Tools & Materials
I do my ironing in a bedroom, rather than the laundry area in my unfinished basement. I wanted a handsome cabinet to keep the board easily accessible yet concealed from view. Generic prefab ironing centers can top $400, so I decided to make my own using a $40 salvaged shutter, with a swan cutout, for the door. At 18 by 46 inches, the shutter was wide enough to hide the ironing-board insert that I planned to tuck inside the cabinet (Hafele fold-up board, $205; Rockler) and about twice as tall. The extra height left enough space above the board for a supply shelf and an iron rest. A hanging bar on the door holds freshly pressed shirts. And paint, color-matched to the existing finish on the shutter’s face, unites the new and old wood.
Old Shutters Adorn Windows and More
Unlike many new, decorative shutters, which are fixed to the house in the open position, vintage ones were meant to move. They swing on hinges mounted to the window surround and are secured with tiebacks, called “shutter dogs,” when not in use. The operable shutters sold at home centers today work the same way, but you’ll be hard pressed to match the quality and craftsmanship of the old ones. To find these, you’ll have to hit a salvage yard.
Keep in mind that old shutters are also often coated in lead paint. So you should brush on clear polyacrylic to seal the old paint, and commence repurposing.
Shown: Vintage shutters like these can be found for $25 to $75 each.
Measure for the Cabinet Frame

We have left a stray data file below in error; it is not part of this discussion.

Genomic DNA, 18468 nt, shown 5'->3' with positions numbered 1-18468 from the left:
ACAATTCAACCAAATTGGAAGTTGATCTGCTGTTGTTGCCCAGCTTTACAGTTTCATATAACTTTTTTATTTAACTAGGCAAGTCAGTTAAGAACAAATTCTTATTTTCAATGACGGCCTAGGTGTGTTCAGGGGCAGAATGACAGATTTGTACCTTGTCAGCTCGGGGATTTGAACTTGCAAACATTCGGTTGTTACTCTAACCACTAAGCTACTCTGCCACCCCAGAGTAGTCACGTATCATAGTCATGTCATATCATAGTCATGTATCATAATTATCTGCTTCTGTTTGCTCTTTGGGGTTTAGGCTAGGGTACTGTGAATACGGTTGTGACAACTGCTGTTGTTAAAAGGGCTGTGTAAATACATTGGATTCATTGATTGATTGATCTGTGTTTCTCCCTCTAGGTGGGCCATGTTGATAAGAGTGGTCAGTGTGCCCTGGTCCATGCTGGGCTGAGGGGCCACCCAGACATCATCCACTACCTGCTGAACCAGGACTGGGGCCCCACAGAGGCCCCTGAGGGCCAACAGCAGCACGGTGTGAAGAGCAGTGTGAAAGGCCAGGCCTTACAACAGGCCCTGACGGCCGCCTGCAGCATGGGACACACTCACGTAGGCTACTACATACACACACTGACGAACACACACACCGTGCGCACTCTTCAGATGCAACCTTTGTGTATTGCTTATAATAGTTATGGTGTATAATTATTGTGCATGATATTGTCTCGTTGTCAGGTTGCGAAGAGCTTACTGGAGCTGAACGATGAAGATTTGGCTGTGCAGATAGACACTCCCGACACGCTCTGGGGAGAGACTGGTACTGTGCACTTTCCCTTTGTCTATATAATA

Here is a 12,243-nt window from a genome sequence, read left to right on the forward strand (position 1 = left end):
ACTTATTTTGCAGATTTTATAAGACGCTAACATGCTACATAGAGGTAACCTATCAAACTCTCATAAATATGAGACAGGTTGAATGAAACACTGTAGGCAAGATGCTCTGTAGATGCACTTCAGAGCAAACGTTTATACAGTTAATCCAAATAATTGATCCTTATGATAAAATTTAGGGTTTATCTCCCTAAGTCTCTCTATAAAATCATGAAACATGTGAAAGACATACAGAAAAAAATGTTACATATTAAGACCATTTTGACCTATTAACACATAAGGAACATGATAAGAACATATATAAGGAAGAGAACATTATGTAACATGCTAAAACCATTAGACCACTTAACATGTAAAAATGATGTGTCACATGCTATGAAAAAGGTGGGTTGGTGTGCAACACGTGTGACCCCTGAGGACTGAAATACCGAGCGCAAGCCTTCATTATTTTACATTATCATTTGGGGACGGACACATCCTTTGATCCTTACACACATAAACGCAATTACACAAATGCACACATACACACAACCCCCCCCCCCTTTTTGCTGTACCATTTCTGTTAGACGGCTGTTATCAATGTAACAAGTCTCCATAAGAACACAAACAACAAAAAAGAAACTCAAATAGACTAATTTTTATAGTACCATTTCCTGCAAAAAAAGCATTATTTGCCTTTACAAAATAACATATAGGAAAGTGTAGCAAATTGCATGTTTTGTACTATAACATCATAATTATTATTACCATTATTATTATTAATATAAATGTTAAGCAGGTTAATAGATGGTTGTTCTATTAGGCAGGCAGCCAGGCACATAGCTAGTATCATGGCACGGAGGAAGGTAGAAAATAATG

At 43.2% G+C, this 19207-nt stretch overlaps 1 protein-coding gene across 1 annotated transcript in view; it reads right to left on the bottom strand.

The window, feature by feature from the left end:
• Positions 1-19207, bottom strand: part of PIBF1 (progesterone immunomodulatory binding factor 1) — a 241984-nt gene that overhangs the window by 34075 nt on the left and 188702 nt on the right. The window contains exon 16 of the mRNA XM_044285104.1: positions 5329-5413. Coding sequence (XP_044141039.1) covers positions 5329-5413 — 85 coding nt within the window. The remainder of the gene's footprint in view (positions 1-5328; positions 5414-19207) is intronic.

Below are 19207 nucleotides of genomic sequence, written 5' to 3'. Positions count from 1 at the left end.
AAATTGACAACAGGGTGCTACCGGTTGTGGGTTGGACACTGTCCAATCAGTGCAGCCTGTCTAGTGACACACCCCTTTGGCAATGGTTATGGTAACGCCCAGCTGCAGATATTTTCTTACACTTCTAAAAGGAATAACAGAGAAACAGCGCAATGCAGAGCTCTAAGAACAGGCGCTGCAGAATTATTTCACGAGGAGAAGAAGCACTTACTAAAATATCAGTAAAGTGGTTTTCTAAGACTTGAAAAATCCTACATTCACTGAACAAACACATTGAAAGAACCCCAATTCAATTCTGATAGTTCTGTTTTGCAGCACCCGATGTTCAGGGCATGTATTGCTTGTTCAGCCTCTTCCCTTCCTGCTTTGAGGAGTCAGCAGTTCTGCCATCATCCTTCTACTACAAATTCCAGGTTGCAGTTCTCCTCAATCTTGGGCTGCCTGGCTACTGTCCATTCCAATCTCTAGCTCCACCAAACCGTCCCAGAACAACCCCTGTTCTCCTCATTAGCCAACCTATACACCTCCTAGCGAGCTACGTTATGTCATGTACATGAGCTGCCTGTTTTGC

Using a tape measure, note the shutter’s length to determine the height of the cabinet’s 1×8 sides. For the cabinet top and bottom, deduct ½ inches from the shutter’s width, as these boards will go between the sides.
Mark the Boards and Cut to Length
Transfer your measurements to the boards. Then, using a rafter square as a guide, cut the boards with a circular saw.
Build the Cabinet Frame
Fasten the boards together, using bar clamps to steady the top and bottom between the sides. Drill pilot holes for 1½-inch wood screws, and drive in the fasteners.
Add the Back
Cut ¾-inch plywood to the inner dimensions of the cabinet frame. Secure through the sides, top, and bottom with wood screws, being sure to drill pilot holes first.
Make a Shelf
Add an interior supply shelf that’s the same length as the cabinet frame’s top and bottom but ¾ inch narrower, to accommodate the cabinet’s inset back panel. Drill pilot holes and secure the shelf with wood screws.
Add the Shutter Door
Hinge the shutter to the cabinet. Drill pilot holes for the hardware’s supplied fasteners, and twist them in with a screwdriver so as not to strip the soft metal. Next, add a cabinet knob to the shutter so that it’s easy to open and close.
Install the Ironing Board
Secure the ironing board and iron rest to the cabinet’s back panel, and the hanging bar to the inside of the shutter door. Use the supplied fasteners for the iron rest and the rack. For the ironing board, upgrade to beefier, ¾-inch No. 10 screws.
Paint the Cabinet
Fill the screw holes, and paint the cabinet to match the shutter door. (Remove the door, board, and accessories first to avoid errant brushstrokes.) Hang the cabinet with heavy-duty fasteners made for your wall type, and you’re ready to iron away.